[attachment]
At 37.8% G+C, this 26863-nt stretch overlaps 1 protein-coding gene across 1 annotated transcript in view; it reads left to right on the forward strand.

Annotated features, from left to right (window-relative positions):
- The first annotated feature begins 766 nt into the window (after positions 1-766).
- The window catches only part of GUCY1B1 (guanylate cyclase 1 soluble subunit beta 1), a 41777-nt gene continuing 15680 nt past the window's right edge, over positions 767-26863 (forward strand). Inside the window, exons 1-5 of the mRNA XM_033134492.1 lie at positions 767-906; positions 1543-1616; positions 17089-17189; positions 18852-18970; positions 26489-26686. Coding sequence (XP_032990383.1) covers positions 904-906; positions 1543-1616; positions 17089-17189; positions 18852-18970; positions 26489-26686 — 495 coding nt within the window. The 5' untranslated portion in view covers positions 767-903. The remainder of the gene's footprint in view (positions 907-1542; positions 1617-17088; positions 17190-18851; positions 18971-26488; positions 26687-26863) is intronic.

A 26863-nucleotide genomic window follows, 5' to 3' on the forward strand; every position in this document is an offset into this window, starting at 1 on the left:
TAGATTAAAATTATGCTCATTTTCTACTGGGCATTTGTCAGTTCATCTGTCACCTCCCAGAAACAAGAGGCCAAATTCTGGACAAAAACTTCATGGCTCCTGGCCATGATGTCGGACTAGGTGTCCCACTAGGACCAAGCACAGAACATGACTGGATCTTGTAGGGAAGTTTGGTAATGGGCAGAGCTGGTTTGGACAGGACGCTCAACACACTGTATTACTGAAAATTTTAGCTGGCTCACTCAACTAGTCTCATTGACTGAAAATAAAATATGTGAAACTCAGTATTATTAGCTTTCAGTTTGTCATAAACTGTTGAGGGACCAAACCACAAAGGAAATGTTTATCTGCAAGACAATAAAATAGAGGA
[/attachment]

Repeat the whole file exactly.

At 37.8% G+C, this 26863-nt stretch overlaps 1 protein-coding gene across 1 annotated transcript in view; it reads left to right on the forward strand.

Annotated features, from left to right (window-relative positions):
- The first annotated feature begins 766 nt into the window (after positions 1-766).
- The window catches only part of GUCY1B1 (guanylate cyclase 1 soluble subunit beta 1), a 41777-nt gene continuing 15680 nt past the window's right edge, over positions 767-26863 (forward strand). Inside the window, exons 1-5 of the mRNA XM_033134492.1 lie at positions 767-906; positions 1543-1616; positions 17089-17189; positions 18852-18970; positions 26489-26686. Coding sequence (XP_032990383.1) covers positions 904-906; positions 1543-1616; positions 17089-17189; positions 18852-18970; positions 26489-26686 — 495 coding nt within the window. The 5' untranslated portion in view covers positions 767-903. The remainder of the gene's footprint in view (positions 907-1542; positions 1617-17088; positions 17190-18851; positions 18971-26488; positions 26687-26863) is intronic.

A 26863-nucleotide genomic window follows, 5' to 3' on the forward strand; every position in this document is an offset into this window, starting at 1 on the left:
TAGATTAAAATTATGCTCATTTTCTACTGGGCATTTGTCAGTTCATCTGTCACCTCCCAGAAACAAGAGGCCAAATTCTGGACAAAAACTTCATGGCTCCTGGCCATGATGTCGGACTAGGTGTCCCACTAGGACCAAGCACAGAACATGACTGGATCTTGTAGGGAAGTTTGGTAATGGGCAGAGCTGGTTTGGACAGGACGCTCAACACACTGTATTACTGAAAATTTTAGCTGGCTCACTCAACTAGTCTCATTGACTGAAAATAAAATATGTGAAACTCAGTATTATTAGCTTTCAGTTTGTCATAAACTGTTGAGGGACCAAACCACAAAGGAAATGTTTATCTGCAAGACAATAAAATAGAGGA